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Five Reasons Counterfeit Goods Put You at Risk

Intellectual property infringement made news last month with noteworthy enforcement and legal actions in the United States and beyond. First, a US federal complaint described an international counterfeiting ring that smuggled $472 million worth of counterfeit sneakers into the country. Then, Europol announced it had shut down more than 30,000 websites for selling fake or pirated products, including counterfeit pharmaceuticals, pirated movies, and illegal streaming TV and music. Counterfeit and pirated goods now represent at least 3.3% of global trade, or more than half a trillion dollars, according a 2019 report published by the EU Intellectual Property Office.

Although IP infringement may seem like a victimless crime, it has far-reaching consequences that make these merchants dangerous for consumers and high risk for payment service providers. International authorities warn of criminal organizations that use IP infringement as a way to fund their operations or commit other related crimes. This makes it more important than ever for payment service providers to keep IP-infringement merchants out of their portfolios.

Following are five of the key reasons IP infringement puts you and customers at risk.

 

Consumers are injured every year by counterfeit products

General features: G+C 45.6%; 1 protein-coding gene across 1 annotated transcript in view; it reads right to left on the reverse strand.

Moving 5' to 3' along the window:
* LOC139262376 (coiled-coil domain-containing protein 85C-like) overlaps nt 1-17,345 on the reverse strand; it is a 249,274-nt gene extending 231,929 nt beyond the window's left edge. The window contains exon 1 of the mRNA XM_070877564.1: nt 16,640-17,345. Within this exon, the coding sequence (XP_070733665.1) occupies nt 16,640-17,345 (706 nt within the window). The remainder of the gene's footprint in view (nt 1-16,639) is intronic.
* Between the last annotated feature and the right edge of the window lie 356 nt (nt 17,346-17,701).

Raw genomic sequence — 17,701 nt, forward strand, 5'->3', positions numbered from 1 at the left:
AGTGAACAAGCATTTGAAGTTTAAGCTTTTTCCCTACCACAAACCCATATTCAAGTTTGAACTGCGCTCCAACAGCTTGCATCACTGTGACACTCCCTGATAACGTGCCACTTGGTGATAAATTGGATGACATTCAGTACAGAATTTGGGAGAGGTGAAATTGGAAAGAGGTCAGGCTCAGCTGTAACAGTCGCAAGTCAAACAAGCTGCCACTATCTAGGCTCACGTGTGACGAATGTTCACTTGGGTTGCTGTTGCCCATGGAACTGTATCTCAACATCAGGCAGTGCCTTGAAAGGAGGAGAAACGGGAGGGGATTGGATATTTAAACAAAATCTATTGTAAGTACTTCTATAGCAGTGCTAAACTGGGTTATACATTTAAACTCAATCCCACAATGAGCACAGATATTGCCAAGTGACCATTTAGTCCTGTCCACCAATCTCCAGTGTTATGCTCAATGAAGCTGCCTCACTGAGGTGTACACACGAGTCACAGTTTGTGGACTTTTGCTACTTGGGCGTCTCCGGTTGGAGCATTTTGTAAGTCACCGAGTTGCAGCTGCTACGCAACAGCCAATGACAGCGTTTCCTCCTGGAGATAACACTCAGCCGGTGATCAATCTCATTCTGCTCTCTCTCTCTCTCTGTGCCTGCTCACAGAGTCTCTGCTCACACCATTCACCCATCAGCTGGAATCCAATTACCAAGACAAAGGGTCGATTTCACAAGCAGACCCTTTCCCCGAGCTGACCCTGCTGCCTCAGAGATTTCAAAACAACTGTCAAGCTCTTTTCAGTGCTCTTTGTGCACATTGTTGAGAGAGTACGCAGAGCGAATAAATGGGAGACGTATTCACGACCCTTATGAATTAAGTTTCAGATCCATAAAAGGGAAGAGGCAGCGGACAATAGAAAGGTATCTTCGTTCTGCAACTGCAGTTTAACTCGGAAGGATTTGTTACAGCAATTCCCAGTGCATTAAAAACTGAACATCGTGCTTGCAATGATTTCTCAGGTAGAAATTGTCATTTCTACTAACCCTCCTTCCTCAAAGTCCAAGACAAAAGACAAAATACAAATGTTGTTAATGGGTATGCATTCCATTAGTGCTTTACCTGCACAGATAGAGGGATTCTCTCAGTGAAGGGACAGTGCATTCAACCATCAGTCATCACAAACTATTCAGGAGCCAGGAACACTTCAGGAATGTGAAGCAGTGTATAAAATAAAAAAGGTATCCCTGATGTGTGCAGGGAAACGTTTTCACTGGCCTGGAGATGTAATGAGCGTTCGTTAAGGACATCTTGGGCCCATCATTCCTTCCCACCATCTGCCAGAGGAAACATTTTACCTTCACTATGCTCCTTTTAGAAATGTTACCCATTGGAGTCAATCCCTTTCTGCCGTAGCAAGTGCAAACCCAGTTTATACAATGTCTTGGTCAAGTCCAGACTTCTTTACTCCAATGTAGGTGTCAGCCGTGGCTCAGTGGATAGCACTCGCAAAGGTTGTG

From fires caused by shoddy knockoff electronics to potentially dangerous ingredients in counterfeit pharmaceuticals, counterfeit products can come with risk of injury or death. Late last year, 10,000 counterfeit toys were seized in Spain over concern they were manufactured with potentially harmful materials, and a recent Netflix documentary series on counterfeit products cosmetics details products containing cyanide, mercury, lead, animal feces, rat droppings, horse urine, and more. The prospect of consumer injury can increase reputational risk for payment service providers.

 

Phishing scams are common among counterfeit and piracy websites

According to Europol, websites engaged in IP infringement are far more likely to engage in phishing and malware attacks. Consumers who do business with these merchants risk having their personal information and credit card details compromised and used by criminals for other fraudulent scams.

 

IP infringement merchants can harm jobs and the economy

Counterfeit sales can cause significant losses to legitimate brands and businesses, according to US Customs and Border Patrol. This can result in job losses as genuine manufacturers are forced to reduce costs or close down their businesses. In some cases, legitimate businesses may have to raise the cost of their products to make up for the losses. Since counterfeiters may evade paying taxes, these illicit sales can also impact government revenues.

 

IP infringement merchants may support organized crime

According to Europol, the proceeds from counterfeit goods and pirated content often are used to support and perpetuate organized crime such as human trafficking, money laundering, or labor exploitation. Counterfeit products are typically produced in unsafe and unhygienic factories operated by criminals who violate labor laws, basic human rights, and environmental laws.